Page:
Biography of E.B. White (1899-1985)
Elwyn Brooks “E.B.” White was born on 11th July 1899 in Mount Vernon, New York. He was the sixth and youngest child of middle class parents Samuel White - a prosperous piano manufacturer - and Jessie (Hart) White. On his twelfth birthday his father wrote to him: “You are the object of the affectionate solicitude of your mother and father. Then you have been born a Christian. When you reflect that the great majority of men are born in heathen lands in dense ignorance and superstition it is something to be thankful for that you have the light that giveth life.”
According to White, he began writing as soon as he learnt to spell and by his own admission, he was “lucky”. In 1921, he graduated from Cornell University with a Bachelor of Arts degree. While at Cornell, he was the editor of The Cornell Daily Sun with his classmate Allison Danzig who later became a sportswriter for The New York Times. After graduating, White worked in some miscellaneous jobs such as reporter for United Press, American Legion News Service, The Seattle Times and the Seattle Post-Intelligencer before returning to New York in 1924.
In February 1925, White bought a copy of Harold Ross’s New Yorker in Grand Central Station and was immediately attracted to its apparent penchant for short stories. He published his first article in The New Yorker magazine in 1925 and joined the staff in 1927. He continued to work for six decades and through time became one of the magazine’s most important contributors at a time when The New Yorker was arguably America’s best literary magazine. He is best known for his essays and unsigned “Notes and Comment” pieces. He met Katherine Sergeant Angell who was the magazine’s literary editor while at work there and married her in 1929. He wrote for the magazine for eleven years, contributing editorial essays, verse and other pieces and also served as a columnist for Harper’s Magazine from 1938 to 1943.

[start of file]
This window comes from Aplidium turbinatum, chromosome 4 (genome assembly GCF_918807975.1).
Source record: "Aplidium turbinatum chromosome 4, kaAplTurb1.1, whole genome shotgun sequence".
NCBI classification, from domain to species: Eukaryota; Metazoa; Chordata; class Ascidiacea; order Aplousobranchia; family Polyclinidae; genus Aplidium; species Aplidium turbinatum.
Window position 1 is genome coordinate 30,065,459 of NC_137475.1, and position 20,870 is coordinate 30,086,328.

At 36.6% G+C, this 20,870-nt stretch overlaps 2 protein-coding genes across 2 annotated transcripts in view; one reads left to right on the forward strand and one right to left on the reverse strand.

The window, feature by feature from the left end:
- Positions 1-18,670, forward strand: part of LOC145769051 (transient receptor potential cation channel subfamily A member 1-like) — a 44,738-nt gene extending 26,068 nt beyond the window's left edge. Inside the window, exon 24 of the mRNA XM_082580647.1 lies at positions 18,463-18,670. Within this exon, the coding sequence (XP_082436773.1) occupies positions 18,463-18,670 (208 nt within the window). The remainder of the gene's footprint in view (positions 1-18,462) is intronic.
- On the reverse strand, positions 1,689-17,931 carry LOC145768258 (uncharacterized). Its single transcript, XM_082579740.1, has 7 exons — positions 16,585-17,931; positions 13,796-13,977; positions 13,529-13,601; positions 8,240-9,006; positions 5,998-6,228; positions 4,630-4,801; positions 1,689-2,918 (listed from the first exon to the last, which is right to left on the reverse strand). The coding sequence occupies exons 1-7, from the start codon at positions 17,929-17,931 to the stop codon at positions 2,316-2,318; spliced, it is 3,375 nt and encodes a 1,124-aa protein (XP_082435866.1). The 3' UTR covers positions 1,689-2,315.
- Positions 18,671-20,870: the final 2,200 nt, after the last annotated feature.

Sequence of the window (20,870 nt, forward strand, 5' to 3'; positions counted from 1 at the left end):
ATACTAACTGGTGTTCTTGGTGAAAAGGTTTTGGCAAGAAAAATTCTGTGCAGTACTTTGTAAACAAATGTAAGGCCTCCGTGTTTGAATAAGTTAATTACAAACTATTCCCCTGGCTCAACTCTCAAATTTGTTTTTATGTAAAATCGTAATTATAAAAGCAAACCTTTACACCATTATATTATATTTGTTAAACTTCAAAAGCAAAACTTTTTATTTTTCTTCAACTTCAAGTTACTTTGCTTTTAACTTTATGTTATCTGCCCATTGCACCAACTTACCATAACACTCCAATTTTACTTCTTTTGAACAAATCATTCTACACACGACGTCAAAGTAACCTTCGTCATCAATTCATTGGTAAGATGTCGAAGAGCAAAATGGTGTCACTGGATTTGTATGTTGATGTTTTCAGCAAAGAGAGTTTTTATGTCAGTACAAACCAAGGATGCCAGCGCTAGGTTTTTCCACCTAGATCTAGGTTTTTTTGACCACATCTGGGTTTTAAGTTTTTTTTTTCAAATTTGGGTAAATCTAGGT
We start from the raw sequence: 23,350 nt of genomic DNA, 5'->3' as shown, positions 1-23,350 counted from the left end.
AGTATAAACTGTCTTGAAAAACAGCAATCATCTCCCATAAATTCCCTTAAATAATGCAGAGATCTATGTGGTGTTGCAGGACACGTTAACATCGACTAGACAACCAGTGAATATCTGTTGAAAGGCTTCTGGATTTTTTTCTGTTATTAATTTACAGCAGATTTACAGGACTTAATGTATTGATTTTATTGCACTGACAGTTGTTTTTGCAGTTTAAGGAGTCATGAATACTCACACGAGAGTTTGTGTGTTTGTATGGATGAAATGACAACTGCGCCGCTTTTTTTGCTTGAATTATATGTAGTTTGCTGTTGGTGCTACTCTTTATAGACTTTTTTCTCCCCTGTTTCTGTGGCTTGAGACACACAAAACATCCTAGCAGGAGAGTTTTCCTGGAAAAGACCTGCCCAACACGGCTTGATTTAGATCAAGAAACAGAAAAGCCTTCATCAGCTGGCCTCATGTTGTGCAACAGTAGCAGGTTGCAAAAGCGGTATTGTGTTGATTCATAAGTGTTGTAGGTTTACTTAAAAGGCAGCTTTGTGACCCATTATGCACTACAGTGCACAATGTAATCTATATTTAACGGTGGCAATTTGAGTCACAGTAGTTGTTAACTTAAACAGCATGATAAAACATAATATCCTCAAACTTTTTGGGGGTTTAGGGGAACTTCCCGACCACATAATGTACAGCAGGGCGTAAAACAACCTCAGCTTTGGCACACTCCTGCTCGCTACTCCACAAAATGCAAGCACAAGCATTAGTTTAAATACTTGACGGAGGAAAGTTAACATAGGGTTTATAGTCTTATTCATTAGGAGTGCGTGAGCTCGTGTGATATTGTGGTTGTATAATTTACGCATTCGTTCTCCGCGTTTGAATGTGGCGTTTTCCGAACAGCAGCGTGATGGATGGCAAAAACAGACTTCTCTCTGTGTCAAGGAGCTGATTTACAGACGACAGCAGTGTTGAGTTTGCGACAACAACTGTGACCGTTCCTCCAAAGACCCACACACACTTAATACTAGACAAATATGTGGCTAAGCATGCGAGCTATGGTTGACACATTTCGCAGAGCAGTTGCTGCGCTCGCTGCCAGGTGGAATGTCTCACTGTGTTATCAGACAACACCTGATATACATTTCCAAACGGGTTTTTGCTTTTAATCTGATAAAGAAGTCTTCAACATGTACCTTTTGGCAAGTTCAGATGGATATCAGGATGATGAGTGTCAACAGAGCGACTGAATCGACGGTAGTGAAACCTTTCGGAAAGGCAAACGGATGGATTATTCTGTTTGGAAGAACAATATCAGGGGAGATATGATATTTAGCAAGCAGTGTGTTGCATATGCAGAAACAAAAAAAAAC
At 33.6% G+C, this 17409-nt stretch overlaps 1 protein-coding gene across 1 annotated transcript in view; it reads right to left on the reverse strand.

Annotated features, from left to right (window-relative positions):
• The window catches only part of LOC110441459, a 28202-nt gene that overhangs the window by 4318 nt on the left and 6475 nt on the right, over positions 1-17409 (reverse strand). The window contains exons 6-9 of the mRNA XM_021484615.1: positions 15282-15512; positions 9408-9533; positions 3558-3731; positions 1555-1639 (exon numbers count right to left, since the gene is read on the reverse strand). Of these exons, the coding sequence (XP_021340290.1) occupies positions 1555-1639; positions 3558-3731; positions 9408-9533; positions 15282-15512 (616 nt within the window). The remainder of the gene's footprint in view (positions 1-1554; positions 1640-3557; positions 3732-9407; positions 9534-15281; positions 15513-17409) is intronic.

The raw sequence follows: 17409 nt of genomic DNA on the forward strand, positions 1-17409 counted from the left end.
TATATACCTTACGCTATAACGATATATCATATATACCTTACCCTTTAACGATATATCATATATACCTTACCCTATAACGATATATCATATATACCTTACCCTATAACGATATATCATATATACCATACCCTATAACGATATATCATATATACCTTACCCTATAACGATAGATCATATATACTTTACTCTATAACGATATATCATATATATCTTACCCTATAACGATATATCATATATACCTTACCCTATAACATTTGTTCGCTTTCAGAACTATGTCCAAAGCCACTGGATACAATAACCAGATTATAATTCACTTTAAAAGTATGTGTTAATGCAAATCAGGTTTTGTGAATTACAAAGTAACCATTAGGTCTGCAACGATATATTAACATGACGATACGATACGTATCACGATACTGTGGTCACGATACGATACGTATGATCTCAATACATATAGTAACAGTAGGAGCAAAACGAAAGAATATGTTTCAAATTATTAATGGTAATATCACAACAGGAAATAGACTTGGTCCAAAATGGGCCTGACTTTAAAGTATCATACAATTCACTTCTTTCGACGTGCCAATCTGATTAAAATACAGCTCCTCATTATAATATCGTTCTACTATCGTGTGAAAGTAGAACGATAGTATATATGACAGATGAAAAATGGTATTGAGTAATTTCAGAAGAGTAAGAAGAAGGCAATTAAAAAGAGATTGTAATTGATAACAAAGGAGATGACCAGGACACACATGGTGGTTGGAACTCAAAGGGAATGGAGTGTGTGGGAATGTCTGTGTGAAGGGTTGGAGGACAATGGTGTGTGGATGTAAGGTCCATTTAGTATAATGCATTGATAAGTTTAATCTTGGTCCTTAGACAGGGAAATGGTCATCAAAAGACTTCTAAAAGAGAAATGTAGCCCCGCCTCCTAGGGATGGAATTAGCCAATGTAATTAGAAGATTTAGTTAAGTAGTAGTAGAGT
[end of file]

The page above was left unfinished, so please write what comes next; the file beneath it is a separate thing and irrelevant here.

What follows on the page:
White’s favourite subjects were the complexities of modern society, failures of technological progress, the pleasures of urban and rural life, war, and internationalism. Generally, White was skeptical about organized religion, and advocated a respect for nature and simple living. White’s early collection of poetry, The Lady is Cold (1929) and The Fox of Peapack and other poems (1928) reflect his interest in what he expresses succinctly to his brother in a letter :"I discovered a long time ago that writing of the small things of the day, the trivial matters of the heart, the inconsequential but near things of this living, was the only kind of creative work which I could accomplish with any sincerity or grace...Not till The New Yorker came along did I ever find any means of expressing these impertinences and irrelevancies."